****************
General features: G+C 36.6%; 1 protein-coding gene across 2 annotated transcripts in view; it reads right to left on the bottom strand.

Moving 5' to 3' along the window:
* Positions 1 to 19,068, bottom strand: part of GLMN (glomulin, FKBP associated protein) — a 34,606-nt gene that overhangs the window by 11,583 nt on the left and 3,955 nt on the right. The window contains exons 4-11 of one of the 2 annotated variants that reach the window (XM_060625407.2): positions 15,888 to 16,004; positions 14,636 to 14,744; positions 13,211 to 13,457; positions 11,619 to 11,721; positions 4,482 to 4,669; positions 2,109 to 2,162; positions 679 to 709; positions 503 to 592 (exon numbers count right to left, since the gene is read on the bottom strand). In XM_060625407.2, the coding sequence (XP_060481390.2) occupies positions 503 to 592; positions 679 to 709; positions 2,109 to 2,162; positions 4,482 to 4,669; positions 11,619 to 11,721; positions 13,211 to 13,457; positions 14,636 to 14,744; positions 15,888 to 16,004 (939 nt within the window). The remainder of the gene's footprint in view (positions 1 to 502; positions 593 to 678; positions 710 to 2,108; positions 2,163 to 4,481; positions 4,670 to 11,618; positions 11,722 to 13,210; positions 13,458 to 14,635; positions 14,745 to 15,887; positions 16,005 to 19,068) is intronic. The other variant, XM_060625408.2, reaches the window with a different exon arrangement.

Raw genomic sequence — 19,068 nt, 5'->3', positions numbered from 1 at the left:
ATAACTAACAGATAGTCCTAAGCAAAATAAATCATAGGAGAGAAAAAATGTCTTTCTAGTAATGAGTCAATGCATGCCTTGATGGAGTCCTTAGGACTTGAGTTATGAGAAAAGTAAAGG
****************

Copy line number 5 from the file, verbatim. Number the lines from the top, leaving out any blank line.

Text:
ATAACTAACAGATAGTCCTAAGCAAAATAAATCATAGGAGAGAAAAAATGTCTTTCTAGTAATGAGTCAATGCATGCCTTGATGGAGTCCTTAGGACTTGAGTTATGAGAAAAGTAAAGG